Saturday, September 26, 2009

Auditions

This year I’m teaching a Jr. High and High school theatre class at a home school co-op. Every actor must do them… quite a few times in their life. I’ve had my share of them, and, like most other actors, both hate em and love em. I mean, they can’t be all bad; it’s a job opportunity. But…
THEY ARE SCARY!!!!!!! AAAAAAAAAAAAHHHHHHHHHHH!!!!!!!
Two or three people, watching you…. and you only. And not only watching, but judging! The pressure, the nerves, and, if you don’t get the part, or even a callback, you feel like a complete and other failure.!

Which is why I had fun yesterday auditioning other people. ;) Lol, just kidding. If any of my theatre peoples are reading, love you guys! Since I know the pressure, I try and not to make my auditions scary. (And I was also glad it wasn’t me auditioning for once!) So I’d figured it was a good topic to blog about.

No matter what side of the table you’re on, it’s a hard thing. It’s usually three minutes and just a few lines to determine what part you should have. Thankfully, for my peoples, they are guaranteed a part by being in the class, but that doesn’t necessarily mean it’s a part they want, or their first choice. Also, it’s just a few minutes to try and judge the person’s character, not just the one they’re acting. If you’re gonna be working with them closely on a project, you try to see if this person has a good attitude.

Now, no matter if you’re working on a film or theatre project, this rule always follows. No matter how good of a story you have, the whole of the project rests on the cast. Sitcoms, for example, are usually incredibly silly writing and plots, yet, some are incredibly funny due to the actor playing the part. That’s why auditions are important, you need to see how a person would do in that part.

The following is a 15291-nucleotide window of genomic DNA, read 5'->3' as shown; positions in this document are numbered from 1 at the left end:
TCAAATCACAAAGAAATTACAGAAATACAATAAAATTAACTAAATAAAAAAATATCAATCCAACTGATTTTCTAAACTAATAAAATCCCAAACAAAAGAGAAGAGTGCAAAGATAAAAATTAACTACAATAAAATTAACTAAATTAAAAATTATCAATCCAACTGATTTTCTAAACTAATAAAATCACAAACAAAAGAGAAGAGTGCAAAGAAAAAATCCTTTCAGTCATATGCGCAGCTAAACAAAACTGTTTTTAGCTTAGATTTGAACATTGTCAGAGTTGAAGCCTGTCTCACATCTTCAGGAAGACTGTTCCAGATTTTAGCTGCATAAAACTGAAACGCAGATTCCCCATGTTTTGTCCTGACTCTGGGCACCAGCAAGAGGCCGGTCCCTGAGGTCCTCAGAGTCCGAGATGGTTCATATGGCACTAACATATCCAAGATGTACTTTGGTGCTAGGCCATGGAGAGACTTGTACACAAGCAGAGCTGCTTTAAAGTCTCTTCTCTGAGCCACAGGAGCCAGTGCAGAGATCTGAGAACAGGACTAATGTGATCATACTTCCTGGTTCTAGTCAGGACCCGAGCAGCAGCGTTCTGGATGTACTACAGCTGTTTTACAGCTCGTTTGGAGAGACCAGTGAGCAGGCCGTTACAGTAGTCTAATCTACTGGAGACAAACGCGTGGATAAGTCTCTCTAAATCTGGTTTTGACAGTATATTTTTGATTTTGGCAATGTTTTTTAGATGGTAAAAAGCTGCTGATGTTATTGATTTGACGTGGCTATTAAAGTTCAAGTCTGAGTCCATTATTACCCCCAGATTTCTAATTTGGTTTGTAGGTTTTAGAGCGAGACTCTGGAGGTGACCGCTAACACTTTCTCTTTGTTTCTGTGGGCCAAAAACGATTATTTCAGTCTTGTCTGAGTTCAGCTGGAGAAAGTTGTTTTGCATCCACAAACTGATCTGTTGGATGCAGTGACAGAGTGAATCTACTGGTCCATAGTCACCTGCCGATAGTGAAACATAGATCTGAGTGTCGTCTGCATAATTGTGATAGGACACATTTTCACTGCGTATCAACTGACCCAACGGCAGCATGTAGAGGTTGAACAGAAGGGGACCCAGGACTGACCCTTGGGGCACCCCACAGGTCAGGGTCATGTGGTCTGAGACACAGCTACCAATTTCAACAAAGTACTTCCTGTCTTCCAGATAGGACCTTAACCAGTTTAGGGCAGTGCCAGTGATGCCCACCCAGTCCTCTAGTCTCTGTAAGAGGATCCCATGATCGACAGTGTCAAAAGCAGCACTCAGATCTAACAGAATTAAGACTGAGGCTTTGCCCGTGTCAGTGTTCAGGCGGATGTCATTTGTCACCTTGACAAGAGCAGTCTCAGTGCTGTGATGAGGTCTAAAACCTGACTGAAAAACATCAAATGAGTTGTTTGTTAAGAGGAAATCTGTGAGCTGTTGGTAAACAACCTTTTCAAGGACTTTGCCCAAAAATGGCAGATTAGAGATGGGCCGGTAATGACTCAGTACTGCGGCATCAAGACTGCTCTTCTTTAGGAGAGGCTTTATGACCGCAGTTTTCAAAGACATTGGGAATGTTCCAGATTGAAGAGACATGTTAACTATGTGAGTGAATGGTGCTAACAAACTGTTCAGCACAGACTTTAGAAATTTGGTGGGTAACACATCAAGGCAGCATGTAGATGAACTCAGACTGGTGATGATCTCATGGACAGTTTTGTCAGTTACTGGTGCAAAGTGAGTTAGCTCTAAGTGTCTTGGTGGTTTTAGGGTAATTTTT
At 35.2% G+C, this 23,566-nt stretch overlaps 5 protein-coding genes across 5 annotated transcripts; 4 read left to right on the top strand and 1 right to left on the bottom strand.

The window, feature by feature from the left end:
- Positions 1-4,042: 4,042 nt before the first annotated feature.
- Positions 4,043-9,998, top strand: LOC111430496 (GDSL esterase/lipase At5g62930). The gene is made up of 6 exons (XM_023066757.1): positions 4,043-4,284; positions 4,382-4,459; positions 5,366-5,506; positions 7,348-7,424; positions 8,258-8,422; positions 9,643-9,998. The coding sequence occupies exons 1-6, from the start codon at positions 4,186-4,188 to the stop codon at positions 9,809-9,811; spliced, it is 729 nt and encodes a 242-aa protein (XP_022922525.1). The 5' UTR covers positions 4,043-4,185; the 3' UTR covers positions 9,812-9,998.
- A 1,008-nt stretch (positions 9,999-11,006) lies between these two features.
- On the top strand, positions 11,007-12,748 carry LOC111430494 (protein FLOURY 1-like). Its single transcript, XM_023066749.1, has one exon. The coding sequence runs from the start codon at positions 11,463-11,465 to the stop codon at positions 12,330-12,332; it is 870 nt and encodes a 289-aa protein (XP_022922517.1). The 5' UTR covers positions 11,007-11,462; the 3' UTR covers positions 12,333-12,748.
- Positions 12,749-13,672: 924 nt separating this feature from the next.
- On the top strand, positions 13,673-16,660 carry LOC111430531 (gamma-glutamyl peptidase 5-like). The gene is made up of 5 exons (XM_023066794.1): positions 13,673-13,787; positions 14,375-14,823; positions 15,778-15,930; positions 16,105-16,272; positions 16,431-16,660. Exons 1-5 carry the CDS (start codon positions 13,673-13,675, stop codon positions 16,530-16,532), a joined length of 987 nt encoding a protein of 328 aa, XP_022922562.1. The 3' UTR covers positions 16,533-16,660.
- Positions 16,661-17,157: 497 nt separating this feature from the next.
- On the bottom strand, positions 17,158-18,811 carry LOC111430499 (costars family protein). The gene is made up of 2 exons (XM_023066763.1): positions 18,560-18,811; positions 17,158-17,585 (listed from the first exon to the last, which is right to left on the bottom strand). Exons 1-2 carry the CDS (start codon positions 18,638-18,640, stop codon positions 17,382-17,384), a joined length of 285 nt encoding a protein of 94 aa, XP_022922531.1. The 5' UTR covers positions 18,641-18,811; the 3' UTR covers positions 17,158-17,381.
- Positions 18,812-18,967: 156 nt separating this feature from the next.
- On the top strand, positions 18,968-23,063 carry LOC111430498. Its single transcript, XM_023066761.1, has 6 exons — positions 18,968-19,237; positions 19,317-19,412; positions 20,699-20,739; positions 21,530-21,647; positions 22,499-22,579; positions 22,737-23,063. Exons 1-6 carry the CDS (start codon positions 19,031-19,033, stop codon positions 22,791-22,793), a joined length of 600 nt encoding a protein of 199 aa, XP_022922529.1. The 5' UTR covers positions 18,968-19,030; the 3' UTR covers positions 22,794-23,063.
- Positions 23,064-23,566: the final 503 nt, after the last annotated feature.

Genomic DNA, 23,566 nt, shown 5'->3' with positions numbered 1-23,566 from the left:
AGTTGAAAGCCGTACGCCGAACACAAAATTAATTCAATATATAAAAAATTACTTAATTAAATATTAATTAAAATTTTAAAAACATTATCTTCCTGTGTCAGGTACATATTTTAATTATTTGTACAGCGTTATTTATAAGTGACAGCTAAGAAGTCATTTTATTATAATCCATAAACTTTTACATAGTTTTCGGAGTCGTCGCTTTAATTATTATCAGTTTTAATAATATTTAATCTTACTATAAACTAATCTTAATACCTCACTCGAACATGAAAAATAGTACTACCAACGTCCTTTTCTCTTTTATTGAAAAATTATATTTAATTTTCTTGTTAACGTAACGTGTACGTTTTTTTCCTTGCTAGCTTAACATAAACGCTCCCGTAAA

Unfortunately, there’s so little time to see each person, or sometimes, you need to cast right then. (big budget movies sometimes spend a year in casting, lucky them.) So, below, I have reminders and tips for both actors and directors about how to have a good, fun, but productive audition. This is especially written for people who know each other closely. Since if you’re an independent filmmaker like me, you usually cast your friends and family, and if things go wrong, you really don’t want those to ruin relationships.



ACTORS

Always expect to wait. Auditions ALWAYS run over time, even if these are the most organized people in the world.

When it’s getting close to your turn, start getting in character, if you know your auditioning for a certain part. That does NOT mean come into the room in character…WHICH YOU SHOULD NEVER DO!

We want to see who YOU are. Who knows, maybe we’ll see the perfect part for you based on your natural personality. Also remember, the people auditioning you are only judging your acting skills, for certain parts, not you. (Unless you go in and act unprofessional or insulting, of course, then don’t expect them to ever call you back for anything.)

You may be a fantastic actor, but, if you’re a 6 foot tall basketball player, there’s no way I’m putting you as one of the seven dwarves. Don’t forget, the audition is not about you at all, it’s finding the right person to play a specific character.